Academic journal article Journal of Comparative Family Studies

Beyond Resources and Patriarchy: Marital Construction of Family Decision-Making Power in Post-Mao Urban China*

Academic journal article Journal of Comparative Family Studies

Beyond Resources and Patriarchy: Marital Construction of Family Decision-Making Power in Post-Mao Urban China*

Article excerpt

In the studies of family decision-making power, a common observation has been the persistence of male dominance (Zvonkovic, et al., 1996). Resource theory assigns the blame to the unequal values of exchange resources that the husband and wife bring to the relationship (Blood and Wolfe, 1960; Oropesa, 1997; Xu and Lai 2002). A patriarchal perspective, on the other hand, asserts that patriarchal norms undercut women's power and reinforce male dominance in domestic as well as public spheres regardless women's resources (Blumberg, 1991; Ferree, 1990; Komter, 1989; Perry-Jenkins, 1994; Pyke, 1994). Both theories see household responsibilities, traditionally assigned to women, as an impediment rather than a source of power, either because of women's inability to generate valued resources or due to hegemonic influence of patriarchal culture originated from the gendered division of labor (Blumberg and Coleman, 1989; Blumstein and Schwartz, 1991).

The above scholarly wisdom, however, cannot fully explain a Chinese phenomenon: Chinese couples in the cities tend to jointly make family decisions despite the unequal spousal economic statuses and a wide spread of patriarchal values (Feng, et al., 1995). In a typical urban family of a couple with one child, the husband's income is substantially higher than his working wife's, the wife does more housework and constantly manages routine activities (Zuo, 2003; Zuo and Bian, 2001), but according to large Chinese surveys the wife surprisingly is the primary contributor to major family decisions (Feng et al., 1995; Shen and Yang, 1995). Why, we might ask, do husbands' greater economic resources and traditional patriarchal norms fail to translate into family decision making power in urban China? What make wives, who seem burdened by housework, the greater decision makers in the family?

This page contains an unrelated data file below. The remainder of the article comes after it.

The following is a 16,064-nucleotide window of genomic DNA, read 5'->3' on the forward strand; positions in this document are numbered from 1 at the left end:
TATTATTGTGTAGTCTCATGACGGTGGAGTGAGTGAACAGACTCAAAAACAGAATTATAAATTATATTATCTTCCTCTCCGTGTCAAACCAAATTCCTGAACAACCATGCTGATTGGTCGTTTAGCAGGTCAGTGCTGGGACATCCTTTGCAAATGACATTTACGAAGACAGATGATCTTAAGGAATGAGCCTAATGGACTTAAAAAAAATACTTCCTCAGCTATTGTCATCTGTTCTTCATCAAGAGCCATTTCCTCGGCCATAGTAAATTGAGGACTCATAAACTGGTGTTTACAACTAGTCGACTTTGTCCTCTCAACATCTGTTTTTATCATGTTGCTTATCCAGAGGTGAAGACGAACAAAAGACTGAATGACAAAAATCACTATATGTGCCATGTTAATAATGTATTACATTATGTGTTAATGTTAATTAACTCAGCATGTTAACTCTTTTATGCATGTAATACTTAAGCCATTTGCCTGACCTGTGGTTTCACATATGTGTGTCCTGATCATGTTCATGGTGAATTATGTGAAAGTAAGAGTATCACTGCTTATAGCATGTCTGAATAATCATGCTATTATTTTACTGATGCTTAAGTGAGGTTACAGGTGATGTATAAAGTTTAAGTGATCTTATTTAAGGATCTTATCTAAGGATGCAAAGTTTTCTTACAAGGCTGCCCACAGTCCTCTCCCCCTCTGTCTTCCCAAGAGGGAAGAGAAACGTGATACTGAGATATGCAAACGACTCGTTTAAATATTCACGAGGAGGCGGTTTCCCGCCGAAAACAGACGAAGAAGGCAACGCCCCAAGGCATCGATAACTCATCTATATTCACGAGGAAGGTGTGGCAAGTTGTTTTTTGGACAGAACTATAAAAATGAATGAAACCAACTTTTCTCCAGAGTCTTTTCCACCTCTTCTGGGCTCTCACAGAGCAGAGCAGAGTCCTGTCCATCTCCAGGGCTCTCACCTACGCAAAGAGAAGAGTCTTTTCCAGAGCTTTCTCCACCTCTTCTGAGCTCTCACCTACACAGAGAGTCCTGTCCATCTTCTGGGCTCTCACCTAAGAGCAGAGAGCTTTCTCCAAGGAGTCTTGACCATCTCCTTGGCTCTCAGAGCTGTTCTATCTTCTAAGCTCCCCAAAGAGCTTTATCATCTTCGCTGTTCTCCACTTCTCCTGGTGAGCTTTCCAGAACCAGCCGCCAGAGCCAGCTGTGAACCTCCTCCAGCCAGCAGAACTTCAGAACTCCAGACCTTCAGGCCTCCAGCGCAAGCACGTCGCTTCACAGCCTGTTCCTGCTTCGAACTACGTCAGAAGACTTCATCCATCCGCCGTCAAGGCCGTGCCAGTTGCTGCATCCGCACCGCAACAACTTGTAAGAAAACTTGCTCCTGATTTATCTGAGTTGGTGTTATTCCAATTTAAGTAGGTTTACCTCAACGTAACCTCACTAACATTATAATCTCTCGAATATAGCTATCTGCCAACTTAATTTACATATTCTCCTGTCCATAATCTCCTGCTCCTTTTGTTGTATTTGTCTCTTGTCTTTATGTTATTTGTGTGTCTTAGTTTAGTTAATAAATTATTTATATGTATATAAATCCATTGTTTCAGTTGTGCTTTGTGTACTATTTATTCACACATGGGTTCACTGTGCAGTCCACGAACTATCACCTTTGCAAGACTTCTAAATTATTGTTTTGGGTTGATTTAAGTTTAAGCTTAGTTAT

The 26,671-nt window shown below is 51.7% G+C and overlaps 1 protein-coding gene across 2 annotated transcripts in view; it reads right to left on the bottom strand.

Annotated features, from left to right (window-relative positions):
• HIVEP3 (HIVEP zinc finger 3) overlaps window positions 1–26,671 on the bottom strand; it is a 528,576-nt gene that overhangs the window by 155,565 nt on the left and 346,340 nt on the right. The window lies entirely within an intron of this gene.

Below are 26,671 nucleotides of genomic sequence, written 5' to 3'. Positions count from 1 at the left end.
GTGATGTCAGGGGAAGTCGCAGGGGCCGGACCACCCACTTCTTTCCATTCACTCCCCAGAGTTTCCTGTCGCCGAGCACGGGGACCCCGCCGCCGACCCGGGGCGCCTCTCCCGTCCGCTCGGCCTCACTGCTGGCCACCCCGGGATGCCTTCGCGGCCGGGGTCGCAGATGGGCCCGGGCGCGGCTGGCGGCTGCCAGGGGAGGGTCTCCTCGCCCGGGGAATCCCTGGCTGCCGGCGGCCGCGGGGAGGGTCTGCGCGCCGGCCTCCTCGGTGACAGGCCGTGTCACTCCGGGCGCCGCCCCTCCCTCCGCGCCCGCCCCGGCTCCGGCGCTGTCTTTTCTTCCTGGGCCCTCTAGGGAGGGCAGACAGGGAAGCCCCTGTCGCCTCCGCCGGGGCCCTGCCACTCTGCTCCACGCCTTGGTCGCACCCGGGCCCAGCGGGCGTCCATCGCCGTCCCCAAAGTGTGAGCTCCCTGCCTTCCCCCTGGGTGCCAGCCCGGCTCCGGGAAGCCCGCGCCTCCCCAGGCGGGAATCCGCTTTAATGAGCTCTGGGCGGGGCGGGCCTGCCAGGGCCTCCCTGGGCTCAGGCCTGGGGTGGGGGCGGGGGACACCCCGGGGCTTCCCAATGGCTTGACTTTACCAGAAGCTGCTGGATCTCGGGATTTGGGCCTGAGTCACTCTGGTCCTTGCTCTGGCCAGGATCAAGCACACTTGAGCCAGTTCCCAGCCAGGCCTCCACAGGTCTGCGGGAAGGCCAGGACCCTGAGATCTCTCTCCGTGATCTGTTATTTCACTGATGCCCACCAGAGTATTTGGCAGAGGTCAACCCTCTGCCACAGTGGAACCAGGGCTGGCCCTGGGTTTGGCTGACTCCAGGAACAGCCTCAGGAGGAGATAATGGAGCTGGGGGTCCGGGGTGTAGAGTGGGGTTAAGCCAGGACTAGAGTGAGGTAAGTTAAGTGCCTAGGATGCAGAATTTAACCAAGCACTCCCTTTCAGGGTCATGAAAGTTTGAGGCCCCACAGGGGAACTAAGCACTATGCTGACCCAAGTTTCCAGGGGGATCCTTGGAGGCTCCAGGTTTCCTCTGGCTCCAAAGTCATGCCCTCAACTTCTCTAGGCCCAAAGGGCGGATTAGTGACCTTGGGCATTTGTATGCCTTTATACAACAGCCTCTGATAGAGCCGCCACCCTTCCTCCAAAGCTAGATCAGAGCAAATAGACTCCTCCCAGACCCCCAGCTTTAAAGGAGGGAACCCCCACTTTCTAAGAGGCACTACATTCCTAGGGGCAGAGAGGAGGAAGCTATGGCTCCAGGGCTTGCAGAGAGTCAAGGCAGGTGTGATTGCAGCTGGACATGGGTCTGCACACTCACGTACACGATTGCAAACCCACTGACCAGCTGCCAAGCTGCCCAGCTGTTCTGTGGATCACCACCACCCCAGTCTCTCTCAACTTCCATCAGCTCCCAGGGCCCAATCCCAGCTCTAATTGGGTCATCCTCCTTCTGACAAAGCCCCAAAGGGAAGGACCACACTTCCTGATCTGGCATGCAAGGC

Our in-depth interviews with 43 Chinese couples support the following storyline. Although Maoist experiments of gender equalization failed to transform women's domestic role (Stacy, 1983; Wolf, 1985), women's participation in the labor force and income leveling programs (Whyte and Parish, 1984) nonetheless made the historical shift in marital relations in the family: from wives' financial dependence on their husbands to the mutual financial dependence of working husbands and wives. Such mutual dependence, though attenuated given rising incomes among some men and women in recent years, has sustained the collectivized family organization in which husbands and wives aim for relational harmony rather than equity-based exchanges of resources that characterize the individualized family. Consequently, doing housework is in the interest and welfare of collectivized couples and thus becomes a source of power on decision making within the family. We will elaborate this storyline before presenting our interview data.

POWER DYNAMICS IN TWO FAMILY ORGANIZATIONS

In analyzing financial management in American families, Treas (1991,1993) distinguishes two family organizations: the individualized versus the collectivized. Individualized families recognize the financial and other contributions from each spouse as individual resources, and permit managing family resources in "separate purses." Collectivized families, by contrast, tend to subordinate individuals to the collective needs, and organize family members' financial contributions in a "common pot." According to Treas, in an individualized family, spouses' interests are identified in their own rights for there is no apparent collective interest beyond partners' companionate bonding; but in a collectivized union, the spouses' interests are taken as a whole and are dwarfed by the emphasis on obligations to meet others' needs in the union (also see Clark, et al., 1998).

Marital relations in these two family organizations are, we argue, guided by qualitatively different modes of marital exchange. The essence of marital exchange in individualized families is that of self-interest and transactional equity. …

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